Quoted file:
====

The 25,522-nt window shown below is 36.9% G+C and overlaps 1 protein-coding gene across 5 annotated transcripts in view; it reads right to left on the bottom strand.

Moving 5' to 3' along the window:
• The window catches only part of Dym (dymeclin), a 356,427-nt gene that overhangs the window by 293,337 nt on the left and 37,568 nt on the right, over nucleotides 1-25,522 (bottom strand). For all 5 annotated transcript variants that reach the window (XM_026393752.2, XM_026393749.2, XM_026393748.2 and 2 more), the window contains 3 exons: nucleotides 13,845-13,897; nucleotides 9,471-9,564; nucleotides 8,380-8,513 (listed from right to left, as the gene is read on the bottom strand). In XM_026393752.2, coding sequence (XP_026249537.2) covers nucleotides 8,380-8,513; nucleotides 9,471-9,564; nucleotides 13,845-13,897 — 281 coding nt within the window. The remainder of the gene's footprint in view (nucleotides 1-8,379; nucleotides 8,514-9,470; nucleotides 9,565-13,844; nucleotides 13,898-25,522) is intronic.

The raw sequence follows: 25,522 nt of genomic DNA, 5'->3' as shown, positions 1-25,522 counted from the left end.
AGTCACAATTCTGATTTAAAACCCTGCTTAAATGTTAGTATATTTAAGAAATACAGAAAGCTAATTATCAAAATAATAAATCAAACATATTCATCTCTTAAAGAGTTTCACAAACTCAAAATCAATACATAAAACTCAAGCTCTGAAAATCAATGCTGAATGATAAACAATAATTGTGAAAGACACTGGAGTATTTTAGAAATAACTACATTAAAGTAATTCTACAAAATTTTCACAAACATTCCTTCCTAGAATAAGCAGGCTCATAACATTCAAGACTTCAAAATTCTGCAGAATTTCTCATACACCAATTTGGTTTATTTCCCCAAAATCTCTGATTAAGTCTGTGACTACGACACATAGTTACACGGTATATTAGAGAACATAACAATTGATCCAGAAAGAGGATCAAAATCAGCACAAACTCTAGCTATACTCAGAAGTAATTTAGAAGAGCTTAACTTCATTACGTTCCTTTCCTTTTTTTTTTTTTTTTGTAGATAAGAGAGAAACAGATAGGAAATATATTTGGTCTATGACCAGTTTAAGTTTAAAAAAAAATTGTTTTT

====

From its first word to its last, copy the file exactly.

The 25,522-nt window shown below is 36.9% G+C and overlaps 1 protein-coding gene across 5 annotated transcripts in view; it reads right to left on the bottom strand.

Moving 5' to 3' along the window:
• The window catches only part of Dym (dymeclin), a 356,427-nt gene that overhangs the window by 293,337 nt on the left and 37,568 nt on the right, over nucleotides 1-25,522 (bottom strand). For all 5 annotated transcript variants that reach the window (XM_026393752.2, XM_026393749.2, XM_026393748.2 and 2 more), the window contains 3 exons: nucleotides 13,845-13,897; nucleotides 9,471-9,564; nucleotides 8,380-8,513 (listed from right to left, as the gene is read on the bottom strand). In XM_026393752.2, coding sequence (XP_026249537.2) covers nucleotides 8,380-8,513; nucleotides 9,471-9,564; nucleotides 13,845-13,897 — 281 coding nt within the window. The remainder of the gene's footprint in view (nucleotides 1-8,379; nucleotides 8,514-9,470; nucleotides 9,565-13,844; nucleotides 13,898-25,522) is intronic.

The raw sequence follows: 25,522 nt of genomic DNA, 5'->3' as shown, positions 1-25,522 counted from the left end.
AGTCACAATTCTGATTTAAAACCCTGCTTAAATGTTAGTATATTTAAGAAATACAGAAAGCTAATTATCAAAATAATAAATCAAACATATTCATCTCTTAAAGAGTTTCACAAACTCAAAATCAATACATAAAACTCAAGCTCTGAAAATCAATGCTGAATGATAAACAATAATTGTGAAAGACACTGGAGTATTTTAGAAATAACTACATTAAAGTAATTCTACAAAATTTTCACAAACATTCCTTCCTAGAATAAGCAGGCTCATAACATTCAAGACTTCAAAATTCTGCAGAATTTCTCATACACCAATTTGGTTTATTTCCCCAAAATCTCTGATTAAGTCTGTGACTACGACACATAGTTACACGGTATATTAGAGAACATAACAATTGATCCAGAAAGAGGATCAAAATCAGCACAAACTCTAGCTATACTCAGAAGTAATTTAGAAGAGCTTAACTTCATTACGTTCCTTTCCTTTTTTTTTTTTTTTTGTAGATAAGAGAGAAACAGATAGGAAATATATTTGGTCTATGACCAGTTTAAGTTTAAAAAAAAATTGTTTTT